“For me, my rights were given to me by God and the government is supposed to protect those rights,” Crosland said. He reviewed interactions with company officials before he was fired, saying they both needed more time and discussion.

“They fired me because Enterprise… I represent too great a financial burden, I represent a risk to their health and safety. Are we going to be bound by money or are we going to be bound by rights in this country? I’m just trying to protect our rights as a citizen, taxpayer.

Judge Tyler then referred directly to Wyoming’s employment laws, reading aloud to Crosland that it is unfair to fire, demote or discriminate against a qualified person, disabled or otherwise, on the basis of race, belief, gender and other personal reasons.

He then read the definition of “belief” as “a formal declaration of religious beliefs”, adding that the law makes discrimination on this basis unfair.

“You should file a claim with the Wyoming Department of Labor,” he said. “You can assert your rights with the Ministry of Labor. “

He told Crosland that Stubson was saying, “… You can’t sue first; you have to go to an agency to pursue that. If this is true, the court cannot take action because you did not take the action.

He continued, “Everything says you have your rights. The question is how to pursue these two claims in particular.

Crosland said he understood the argument, but “I was fired one day right after trying to make accommodations. … No discussions, that’s all.

Judge Tyler then read federal law stating that it is illegal for an employer to fire or discriminate or separate employees with pay or work specifically on the basis of religion “but you must sue through from one of the two agencies. I just want you to understand what is the basis (for the motion to dismiss). “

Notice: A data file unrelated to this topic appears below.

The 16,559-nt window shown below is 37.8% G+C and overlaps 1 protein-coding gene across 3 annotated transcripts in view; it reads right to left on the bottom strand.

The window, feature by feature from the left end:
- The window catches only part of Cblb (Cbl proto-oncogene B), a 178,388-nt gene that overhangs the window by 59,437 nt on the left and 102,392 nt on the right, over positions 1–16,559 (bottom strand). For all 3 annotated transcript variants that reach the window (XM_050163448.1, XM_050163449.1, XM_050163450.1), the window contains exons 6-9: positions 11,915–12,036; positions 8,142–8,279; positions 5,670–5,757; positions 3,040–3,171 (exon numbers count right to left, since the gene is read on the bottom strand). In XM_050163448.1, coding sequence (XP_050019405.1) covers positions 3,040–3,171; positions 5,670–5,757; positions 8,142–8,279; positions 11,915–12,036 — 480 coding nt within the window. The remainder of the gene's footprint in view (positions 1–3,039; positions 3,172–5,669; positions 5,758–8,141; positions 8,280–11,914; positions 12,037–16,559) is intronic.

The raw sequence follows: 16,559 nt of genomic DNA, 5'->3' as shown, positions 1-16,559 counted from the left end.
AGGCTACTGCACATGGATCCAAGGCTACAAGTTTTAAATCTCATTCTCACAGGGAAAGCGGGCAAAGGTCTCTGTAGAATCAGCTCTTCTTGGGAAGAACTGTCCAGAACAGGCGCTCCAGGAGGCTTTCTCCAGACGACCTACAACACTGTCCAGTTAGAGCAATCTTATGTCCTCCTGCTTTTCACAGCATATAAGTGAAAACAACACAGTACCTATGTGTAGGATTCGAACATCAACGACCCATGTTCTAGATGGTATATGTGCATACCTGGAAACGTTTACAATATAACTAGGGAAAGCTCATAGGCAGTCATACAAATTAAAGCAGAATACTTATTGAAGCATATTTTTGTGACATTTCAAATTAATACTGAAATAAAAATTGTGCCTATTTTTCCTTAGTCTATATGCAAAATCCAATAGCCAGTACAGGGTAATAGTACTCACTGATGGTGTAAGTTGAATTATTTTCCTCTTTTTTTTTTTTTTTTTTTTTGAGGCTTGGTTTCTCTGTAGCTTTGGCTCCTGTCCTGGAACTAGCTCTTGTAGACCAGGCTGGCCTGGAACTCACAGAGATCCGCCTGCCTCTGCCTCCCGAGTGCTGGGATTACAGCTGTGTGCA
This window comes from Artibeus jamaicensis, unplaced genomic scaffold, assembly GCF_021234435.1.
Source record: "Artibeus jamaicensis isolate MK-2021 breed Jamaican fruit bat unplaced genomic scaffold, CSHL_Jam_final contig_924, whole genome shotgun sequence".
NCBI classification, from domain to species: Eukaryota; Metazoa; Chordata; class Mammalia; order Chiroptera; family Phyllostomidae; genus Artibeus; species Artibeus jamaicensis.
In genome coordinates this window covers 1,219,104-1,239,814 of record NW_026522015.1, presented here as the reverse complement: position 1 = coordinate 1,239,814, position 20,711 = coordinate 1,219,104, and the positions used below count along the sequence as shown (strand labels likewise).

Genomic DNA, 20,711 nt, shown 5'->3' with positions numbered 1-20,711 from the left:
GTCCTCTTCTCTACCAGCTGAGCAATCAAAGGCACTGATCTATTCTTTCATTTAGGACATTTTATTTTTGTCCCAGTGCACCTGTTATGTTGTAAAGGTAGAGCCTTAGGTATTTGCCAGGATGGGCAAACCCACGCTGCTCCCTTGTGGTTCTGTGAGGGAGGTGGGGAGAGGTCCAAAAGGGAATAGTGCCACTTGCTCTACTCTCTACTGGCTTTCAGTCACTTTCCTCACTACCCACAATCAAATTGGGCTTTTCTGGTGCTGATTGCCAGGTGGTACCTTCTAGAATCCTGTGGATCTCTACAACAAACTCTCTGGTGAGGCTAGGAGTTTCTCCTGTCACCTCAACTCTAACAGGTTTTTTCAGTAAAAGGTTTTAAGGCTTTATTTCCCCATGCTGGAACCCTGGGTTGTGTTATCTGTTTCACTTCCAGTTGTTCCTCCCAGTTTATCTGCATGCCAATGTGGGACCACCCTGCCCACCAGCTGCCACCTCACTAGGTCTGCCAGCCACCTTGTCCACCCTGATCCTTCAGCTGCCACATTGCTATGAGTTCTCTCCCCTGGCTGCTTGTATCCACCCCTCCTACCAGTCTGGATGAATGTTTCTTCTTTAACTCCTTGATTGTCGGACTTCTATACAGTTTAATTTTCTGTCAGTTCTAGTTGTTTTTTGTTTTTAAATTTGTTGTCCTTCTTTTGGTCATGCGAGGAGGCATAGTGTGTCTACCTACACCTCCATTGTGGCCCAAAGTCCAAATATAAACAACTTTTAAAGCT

“Do you have a position on this,” Judge Tyler asked Crosland.

“Looks like he’s being rejected,” Crosland said. “… I don’t know that my rights only exist through one of these agencies. “

The judge said he was “trying to articulate” the basis for Enterprise’s motion to dismiss – that a person is required to pursue the discrimination remedy at the state or federal level before proceeding. ‘take legal action “because you don’t understand”.

Crosland again requested a trial by jury and justice. “I won’t hurt anyone. If this tribunal can’t do me justice … I’m going to ask God to step in here and take care of this for me.

Stubson said he appreciated Crosland’s passion for constitutional rights “but there is a mechanism to facilitate the protection of those rights. A very simple procedure that was not done in this case.

Judge Tyler then ruled that Crosland “had not exhausted administrative remedies (under state or federal law) based on religion or creed” and ordered the lawsuit dismissed.

He asked if Croland had anything to say. After a long pause, Crosland said, “No. “

Justice Tyler said as a pro se plaintiff he could appeal legal errors to the Wyoming Supreme Court.

“I’m just looking for justice,” Crosland said. “If I don’t get justice here, I’m just going to ask God to give justice to the people here. “